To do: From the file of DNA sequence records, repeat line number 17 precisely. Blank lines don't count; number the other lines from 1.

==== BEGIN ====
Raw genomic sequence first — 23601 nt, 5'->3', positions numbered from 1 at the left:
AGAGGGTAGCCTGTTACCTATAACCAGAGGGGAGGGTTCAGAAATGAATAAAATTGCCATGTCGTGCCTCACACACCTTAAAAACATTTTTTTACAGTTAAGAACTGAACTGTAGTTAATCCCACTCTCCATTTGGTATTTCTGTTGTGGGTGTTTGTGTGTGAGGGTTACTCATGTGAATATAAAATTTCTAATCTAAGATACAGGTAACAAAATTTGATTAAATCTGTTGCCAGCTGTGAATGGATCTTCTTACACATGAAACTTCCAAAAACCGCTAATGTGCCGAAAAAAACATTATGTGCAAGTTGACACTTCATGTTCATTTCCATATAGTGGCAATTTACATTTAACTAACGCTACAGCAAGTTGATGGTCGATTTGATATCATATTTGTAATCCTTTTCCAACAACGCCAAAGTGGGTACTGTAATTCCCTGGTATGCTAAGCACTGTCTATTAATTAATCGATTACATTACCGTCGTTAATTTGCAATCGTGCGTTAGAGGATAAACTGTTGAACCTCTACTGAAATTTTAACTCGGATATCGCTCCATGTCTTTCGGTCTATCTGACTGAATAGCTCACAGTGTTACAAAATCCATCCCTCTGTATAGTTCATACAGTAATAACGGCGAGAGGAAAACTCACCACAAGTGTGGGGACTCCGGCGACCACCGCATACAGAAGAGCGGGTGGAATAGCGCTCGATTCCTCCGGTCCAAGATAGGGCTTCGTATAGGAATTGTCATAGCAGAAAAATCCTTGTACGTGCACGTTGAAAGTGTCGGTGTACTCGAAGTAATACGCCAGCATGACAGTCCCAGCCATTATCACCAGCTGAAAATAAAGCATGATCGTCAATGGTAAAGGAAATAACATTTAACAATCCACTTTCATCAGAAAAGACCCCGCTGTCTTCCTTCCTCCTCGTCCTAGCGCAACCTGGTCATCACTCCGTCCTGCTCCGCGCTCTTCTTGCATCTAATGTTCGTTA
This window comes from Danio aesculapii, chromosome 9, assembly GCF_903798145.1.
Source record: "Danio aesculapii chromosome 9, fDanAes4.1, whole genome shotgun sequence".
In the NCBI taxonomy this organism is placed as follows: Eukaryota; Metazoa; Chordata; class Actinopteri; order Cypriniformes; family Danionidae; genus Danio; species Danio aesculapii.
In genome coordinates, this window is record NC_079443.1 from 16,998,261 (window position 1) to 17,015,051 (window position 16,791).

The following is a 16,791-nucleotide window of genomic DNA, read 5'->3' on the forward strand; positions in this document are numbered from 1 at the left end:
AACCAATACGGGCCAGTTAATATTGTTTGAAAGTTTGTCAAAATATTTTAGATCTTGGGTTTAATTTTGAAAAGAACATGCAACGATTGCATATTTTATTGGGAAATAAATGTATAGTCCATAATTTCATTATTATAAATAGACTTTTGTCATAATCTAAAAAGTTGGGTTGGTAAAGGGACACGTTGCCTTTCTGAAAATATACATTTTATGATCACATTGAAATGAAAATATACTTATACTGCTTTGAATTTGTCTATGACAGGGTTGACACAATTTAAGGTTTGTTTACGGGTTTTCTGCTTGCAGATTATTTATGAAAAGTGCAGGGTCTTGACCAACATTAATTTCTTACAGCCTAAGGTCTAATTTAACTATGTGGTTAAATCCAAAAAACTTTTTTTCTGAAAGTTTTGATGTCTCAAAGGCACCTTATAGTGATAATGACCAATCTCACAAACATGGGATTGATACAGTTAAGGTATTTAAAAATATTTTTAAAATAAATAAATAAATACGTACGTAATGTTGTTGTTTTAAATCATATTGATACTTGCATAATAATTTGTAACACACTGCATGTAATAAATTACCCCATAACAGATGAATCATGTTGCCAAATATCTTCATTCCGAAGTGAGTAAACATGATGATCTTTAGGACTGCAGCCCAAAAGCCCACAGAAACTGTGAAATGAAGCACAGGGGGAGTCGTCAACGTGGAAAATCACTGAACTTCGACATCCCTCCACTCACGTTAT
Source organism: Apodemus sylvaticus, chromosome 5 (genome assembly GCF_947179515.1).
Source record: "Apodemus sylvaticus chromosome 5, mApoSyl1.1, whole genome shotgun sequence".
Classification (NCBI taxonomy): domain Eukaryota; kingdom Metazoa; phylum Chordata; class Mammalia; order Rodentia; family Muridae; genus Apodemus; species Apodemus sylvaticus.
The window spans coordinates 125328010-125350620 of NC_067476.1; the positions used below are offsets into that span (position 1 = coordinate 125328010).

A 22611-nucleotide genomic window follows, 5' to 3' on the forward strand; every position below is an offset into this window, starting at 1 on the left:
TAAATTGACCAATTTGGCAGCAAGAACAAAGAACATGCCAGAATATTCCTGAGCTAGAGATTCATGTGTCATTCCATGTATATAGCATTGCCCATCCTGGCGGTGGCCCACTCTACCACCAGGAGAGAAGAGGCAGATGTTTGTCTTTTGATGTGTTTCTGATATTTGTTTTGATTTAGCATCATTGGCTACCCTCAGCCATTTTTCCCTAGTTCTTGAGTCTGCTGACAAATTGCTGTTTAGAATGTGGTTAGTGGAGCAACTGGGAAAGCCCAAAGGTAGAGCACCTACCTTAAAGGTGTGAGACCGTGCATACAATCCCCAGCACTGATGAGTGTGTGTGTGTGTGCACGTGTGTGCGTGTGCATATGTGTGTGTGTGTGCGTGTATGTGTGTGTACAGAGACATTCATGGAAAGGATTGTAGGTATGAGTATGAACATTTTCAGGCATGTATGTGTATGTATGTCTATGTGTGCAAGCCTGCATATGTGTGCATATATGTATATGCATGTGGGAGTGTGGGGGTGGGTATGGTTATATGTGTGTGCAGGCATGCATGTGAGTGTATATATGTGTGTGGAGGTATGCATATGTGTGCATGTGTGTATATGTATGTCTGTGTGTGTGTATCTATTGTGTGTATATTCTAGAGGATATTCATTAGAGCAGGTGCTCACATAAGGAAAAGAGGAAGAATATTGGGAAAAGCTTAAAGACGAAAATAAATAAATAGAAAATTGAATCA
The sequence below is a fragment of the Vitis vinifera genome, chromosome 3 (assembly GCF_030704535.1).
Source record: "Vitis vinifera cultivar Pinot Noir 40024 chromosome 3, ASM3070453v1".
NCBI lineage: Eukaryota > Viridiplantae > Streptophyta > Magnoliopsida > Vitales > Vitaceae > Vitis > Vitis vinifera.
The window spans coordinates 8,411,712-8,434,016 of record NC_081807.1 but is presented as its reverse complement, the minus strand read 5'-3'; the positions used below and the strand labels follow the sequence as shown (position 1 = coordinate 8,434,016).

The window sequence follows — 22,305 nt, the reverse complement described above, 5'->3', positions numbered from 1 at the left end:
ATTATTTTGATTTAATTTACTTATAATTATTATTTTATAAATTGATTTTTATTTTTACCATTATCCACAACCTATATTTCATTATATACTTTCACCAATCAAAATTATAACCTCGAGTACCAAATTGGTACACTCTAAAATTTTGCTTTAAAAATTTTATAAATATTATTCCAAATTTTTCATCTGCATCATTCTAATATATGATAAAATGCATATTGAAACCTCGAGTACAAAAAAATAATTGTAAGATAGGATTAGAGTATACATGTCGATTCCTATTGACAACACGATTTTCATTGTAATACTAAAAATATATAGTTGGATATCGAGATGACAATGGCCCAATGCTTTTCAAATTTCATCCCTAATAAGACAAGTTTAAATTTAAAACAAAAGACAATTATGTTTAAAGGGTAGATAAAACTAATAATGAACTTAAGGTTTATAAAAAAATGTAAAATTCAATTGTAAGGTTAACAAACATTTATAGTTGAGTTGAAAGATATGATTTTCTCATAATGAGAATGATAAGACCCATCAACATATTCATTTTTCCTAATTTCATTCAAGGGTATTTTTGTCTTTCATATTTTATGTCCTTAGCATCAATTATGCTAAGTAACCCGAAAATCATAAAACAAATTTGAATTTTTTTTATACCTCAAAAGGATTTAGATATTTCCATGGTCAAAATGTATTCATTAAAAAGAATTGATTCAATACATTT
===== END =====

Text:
NCBI lineage: Eukaryota > Viridiplantae > Streptophyta > Magnoliopsida > Vitales > Vitaceae > Vitis > Vitis vinifera.